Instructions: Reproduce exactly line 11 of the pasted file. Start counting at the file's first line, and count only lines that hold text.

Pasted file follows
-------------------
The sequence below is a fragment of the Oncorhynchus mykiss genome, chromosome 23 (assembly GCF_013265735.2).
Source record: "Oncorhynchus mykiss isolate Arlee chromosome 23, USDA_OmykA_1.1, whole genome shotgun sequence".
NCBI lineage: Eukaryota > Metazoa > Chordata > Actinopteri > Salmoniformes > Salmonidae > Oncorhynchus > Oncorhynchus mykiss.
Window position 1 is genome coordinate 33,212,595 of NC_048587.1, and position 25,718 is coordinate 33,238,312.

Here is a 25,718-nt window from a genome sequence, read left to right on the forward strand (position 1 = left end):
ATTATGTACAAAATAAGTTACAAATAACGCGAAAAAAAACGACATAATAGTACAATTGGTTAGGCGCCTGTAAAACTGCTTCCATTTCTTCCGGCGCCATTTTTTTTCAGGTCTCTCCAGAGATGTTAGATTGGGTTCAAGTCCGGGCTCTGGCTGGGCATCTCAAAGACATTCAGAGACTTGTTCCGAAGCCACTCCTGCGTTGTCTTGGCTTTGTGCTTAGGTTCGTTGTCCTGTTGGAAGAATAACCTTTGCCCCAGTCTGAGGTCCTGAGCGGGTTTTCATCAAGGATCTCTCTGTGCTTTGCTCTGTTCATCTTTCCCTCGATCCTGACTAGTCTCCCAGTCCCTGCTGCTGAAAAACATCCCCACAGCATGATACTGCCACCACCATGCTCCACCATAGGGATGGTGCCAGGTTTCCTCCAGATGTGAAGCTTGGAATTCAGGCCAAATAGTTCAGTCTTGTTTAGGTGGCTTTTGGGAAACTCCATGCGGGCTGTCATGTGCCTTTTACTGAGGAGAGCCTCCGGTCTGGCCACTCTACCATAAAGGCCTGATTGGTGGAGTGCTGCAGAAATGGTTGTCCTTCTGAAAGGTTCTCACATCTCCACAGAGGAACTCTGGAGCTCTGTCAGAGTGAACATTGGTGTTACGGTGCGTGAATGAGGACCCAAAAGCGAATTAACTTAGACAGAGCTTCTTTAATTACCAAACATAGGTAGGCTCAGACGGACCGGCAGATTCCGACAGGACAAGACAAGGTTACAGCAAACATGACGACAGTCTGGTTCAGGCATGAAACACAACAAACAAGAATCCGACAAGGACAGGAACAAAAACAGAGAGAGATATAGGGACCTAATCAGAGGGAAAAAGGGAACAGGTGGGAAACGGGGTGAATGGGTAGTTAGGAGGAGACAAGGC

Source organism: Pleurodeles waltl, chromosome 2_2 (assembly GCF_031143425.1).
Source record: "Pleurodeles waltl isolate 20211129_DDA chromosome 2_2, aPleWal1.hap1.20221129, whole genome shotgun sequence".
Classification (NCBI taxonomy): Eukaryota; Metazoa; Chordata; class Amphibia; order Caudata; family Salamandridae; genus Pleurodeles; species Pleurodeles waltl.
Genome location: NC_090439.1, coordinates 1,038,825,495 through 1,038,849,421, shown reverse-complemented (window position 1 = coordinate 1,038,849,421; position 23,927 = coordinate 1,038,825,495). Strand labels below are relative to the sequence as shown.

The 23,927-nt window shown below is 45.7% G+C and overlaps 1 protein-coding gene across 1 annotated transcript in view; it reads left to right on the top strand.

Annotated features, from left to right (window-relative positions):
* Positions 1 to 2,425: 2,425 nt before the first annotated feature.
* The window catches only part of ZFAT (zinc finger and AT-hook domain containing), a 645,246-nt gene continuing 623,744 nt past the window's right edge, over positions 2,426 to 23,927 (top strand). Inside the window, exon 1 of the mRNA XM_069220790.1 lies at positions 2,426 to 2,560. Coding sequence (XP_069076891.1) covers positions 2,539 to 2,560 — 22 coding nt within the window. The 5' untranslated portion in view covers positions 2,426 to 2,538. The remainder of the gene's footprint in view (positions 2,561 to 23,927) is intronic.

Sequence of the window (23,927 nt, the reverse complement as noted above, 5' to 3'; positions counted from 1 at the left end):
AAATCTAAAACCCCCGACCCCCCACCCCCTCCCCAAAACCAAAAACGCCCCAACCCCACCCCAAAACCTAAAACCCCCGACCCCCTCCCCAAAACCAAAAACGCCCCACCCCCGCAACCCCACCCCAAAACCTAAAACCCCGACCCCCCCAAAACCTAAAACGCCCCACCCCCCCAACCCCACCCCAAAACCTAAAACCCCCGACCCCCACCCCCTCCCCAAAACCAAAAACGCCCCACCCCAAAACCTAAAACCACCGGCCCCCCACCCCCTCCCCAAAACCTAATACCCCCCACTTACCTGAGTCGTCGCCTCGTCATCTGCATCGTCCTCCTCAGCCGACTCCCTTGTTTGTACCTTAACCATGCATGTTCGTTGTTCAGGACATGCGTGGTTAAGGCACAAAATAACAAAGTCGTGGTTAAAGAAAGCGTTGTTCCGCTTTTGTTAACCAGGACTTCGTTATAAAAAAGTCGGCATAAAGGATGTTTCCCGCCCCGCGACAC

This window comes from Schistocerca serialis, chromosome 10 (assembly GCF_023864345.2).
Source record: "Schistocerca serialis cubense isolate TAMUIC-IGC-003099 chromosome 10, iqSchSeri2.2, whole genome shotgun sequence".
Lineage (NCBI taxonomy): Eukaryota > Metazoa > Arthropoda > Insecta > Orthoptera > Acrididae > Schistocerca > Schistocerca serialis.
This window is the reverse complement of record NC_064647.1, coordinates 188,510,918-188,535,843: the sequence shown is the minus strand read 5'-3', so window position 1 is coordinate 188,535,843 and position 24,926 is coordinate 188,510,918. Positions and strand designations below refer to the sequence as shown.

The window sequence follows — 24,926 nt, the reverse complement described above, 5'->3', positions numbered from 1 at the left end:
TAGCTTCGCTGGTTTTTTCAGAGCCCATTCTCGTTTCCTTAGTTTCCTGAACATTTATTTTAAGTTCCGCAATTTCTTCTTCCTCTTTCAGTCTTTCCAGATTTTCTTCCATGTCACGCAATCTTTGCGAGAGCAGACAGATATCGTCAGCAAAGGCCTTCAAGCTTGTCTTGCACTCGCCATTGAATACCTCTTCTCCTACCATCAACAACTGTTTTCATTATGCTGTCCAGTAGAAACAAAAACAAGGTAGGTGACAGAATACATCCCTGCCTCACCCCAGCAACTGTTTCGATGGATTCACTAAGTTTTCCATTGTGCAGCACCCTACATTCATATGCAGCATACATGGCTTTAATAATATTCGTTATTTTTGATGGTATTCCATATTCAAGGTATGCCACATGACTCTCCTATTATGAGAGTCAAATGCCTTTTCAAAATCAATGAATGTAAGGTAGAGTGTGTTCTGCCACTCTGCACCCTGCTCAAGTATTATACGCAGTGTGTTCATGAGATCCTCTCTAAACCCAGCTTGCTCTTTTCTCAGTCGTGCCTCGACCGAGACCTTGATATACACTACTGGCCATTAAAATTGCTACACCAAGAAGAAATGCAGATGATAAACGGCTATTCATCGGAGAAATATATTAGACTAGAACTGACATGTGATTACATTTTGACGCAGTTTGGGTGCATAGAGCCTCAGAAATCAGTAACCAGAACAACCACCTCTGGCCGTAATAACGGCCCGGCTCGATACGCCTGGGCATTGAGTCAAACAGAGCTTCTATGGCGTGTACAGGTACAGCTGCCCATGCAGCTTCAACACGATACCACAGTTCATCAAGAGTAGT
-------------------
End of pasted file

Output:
The 23,927-nt window shown below is 45.7% G+C and overlaps 1 protein-coding gene across 1 annotated transcript in view; it reads left to right on the top strand.